Tell me if you've heard this one before.
After punching above their weight for most of the tournament by playing a boring, structured game, England bows out of a major competition by, let's say, losing in penalties
Sound familiar? It should. England lost to Portugal in the same fashion at Euro 2004 and the 2006 World Cup. It has sort of become their thing.
Their opponent, this go around, was Italy, which dominated the play
for 90 minutes of regular time and another 30 minutes of extra time.
The Three Lions only managed nine attempts on net compared to the Azzuri's 35 takes on goal. England time and again found itself lucky to escape disaster with Italy hitting all three bars behind goalkeeper Joe Hart, with Mario Balotelli missing from in close on a couple of occasions and Italy even having a goal called back due to an off-side in the waning moments of the extra time period.
It would have been cruel for the final result had it not gone Italian's way, as they cruised to a 4-2 penalty win.Substance over style debate
The storyline may have been familiar for England but at Euro 2012's only scoreless match, there were some takeaways - namely, the substance over style debate.
In the lead up to this match England's players were quoted as saying that they wanted to play a more creative, free-flowing style, as opposed to the rigid bunker and counter attack method applied by England head coach Roy Hodgson.
The thinking by the players being that it is better to go down fighting and put in a good show rather than crawl in a hole and wait out the shelling that will ensure. It has become the way of England in recent years.
As they've slowly come around to the realization that they are no longer a superpower in the world of football, that they aren't as technically adept as their opponents, they've cottoned to a just-try-to-compete attitude. Or, as the football linguists have come to call it in recent years, negative tactics.England's boring mantra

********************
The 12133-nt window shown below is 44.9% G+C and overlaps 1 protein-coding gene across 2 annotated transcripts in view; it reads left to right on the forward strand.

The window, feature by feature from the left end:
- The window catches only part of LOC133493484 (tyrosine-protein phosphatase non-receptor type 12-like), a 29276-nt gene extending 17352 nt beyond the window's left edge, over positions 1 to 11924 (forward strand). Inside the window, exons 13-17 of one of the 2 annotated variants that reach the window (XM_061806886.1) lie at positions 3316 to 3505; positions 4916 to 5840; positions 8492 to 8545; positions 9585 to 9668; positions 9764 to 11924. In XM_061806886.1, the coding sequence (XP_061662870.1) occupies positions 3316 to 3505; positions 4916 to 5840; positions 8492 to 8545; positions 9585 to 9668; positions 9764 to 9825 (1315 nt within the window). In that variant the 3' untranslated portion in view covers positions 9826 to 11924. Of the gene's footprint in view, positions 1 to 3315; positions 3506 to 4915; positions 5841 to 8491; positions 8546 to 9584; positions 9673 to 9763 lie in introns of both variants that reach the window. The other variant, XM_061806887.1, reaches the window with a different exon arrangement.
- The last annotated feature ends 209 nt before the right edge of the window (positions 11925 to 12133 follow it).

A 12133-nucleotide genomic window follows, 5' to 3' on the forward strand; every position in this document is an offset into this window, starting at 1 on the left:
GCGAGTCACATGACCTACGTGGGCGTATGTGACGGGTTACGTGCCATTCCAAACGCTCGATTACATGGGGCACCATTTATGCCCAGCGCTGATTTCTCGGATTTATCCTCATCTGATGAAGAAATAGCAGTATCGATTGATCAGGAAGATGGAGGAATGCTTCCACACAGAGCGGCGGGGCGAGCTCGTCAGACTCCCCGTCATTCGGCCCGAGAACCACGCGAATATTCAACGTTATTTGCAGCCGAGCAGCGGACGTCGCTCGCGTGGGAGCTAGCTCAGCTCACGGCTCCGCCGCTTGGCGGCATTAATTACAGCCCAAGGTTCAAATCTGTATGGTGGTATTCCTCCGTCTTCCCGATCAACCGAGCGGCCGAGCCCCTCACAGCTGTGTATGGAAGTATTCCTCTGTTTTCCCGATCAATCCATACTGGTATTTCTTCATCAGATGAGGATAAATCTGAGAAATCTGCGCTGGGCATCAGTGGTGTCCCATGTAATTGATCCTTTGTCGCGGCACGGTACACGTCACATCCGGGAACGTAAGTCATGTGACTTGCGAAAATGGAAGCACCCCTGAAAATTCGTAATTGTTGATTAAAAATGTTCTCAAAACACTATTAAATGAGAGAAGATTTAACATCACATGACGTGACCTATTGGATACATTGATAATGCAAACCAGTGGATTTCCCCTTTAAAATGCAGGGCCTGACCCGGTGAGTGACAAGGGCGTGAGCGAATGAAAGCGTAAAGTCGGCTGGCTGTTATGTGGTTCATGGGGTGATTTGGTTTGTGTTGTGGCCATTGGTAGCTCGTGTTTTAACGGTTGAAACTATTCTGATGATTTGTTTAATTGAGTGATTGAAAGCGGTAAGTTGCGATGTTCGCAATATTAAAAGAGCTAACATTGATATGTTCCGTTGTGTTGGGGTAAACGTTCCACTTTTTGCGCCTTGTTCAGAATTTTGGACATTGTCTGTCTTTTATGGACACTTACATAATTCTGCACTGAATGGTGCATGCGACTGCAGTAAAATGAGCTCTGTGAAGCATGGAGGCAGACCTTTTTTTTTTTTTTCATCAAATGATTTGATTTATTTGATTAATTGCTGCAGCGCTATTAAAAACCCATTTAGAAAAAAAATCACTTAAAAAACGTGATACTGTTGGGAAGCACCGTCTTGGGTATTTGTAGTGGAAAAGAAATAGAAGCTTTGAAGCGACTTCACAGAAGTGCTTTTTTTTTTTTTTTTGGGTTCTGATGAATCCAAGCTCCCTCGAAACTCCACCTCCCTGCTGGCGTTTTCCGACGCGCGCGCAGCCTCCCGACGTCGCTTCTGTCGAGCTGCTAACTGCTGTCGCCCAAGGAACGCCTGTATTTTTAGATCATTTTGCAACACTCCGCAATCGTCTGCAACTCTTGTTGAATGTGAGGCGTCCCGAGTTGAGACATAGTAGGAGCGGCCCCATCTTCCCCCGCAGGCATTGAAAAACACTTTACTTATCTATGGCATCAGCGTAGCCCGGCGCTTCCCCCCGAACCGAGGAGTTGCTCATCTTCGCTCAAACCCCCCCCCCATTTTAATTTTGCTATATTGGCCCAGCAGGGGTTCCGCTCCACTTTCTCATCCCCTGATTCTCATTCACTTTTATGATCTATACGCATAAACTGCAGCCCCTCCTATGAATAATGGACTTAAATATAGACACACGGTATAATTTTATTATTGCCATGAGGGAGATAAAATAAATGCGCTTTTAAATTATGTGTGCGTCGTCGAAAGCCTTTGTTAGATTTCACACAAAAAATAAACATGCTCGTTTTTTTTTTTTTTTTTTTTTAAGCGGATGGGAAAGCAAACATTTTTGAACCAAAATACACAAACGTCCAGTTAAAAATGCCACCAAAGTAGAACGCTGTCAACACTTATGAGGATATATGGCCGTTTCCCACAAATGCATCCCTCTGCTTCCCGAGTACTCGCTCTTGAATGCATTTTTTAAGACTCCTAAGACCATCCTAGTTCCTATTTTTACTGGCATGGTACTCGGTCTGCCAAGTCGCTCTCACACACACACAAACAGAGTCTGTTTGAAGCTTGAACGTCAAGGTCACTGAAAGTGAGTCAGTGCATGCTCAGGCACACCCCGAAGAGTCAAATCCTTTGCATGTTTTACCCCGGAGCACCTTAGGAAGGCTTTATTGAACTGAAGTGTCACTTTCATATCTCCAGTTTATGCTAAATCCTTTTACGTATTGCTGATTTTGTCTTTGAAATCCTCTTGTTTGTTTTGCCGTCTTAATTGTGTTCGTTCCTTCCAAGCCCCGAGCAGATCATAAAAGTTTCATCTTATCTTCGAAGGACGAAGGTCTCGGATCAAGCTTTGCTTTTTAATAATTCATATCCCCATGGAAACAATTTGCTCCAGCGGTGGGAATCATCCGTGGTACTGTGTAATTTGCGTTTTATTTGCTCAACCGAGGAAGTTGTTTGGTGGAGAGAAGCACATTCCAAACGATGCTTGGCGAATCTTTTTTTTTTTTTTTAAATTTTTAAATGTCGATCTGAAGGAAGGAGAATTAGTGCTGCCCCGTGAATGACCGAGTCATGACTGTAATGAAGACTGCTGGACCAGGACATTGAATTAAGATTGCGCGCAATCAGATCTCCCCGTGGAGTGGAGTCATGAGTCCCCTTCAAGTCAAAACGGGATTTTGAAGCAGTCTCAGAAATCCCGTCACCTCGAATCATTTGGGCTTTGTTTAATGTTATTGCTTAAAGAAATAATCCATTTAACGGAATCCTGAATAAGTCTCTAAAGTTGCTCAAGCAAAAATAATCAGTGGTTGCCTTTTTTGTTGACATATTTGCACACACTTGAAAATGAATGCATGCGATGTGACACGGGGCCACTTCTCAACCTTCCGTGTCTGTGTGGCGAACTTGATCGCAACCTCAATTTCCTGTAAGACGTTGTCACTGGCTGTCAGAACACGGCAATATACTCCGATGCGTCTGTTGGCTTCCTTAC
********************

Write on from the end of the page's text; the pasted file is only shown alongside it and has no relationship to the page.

It's the act of not playing the game but rather seeking to disrupt it. In England's case, that meant playing tight, compact defence while waiting for a glimmer of light to emerge in the counter attack. It's boring, uninspired and it is quickly become their mantra.
Better to not take any risks and hope for a win, rather than play for glory and look foolish doing it. But the thing is, England is full of talented, creative players.
Theo Walcott, when he's allowed to, can run at any defender in the world and be a threat on goal. Wayne Rooney, when his blinders are taken off, can thread passes all over the pitch and go on spectacular, galloping 40-yard runs.
Alex Oxlade-Chamberlain, when he sees the pitch, has solidity to him that few have at the young age of 18-years-old. His confidence and poise reflect a calm mind - one that is capable of doing much more than simple one-twos. But, when he does have the ball at his feet, you can also see his creativity is stifled. Clearly wanting to do something clever, something flighty, the nagging negative tactics kick in and he plays it safe.
That's what England did Sunday against Italy. They played it safe. Pip-pip, heads up, stiff upper lip and all that. Some will say that they went out and worked with what they had.
In reality though, they might not be able to compete with the Spains and Germanys in terms of depth, but with a stable of young, creative players being kept under such close lock and key, it's hard not to think they are capable of so much more.
But England is once again out in the quarter-finals after putting in an uninspired, albeit organized performance. So, in terms of storylines, I guess all is right with the world.
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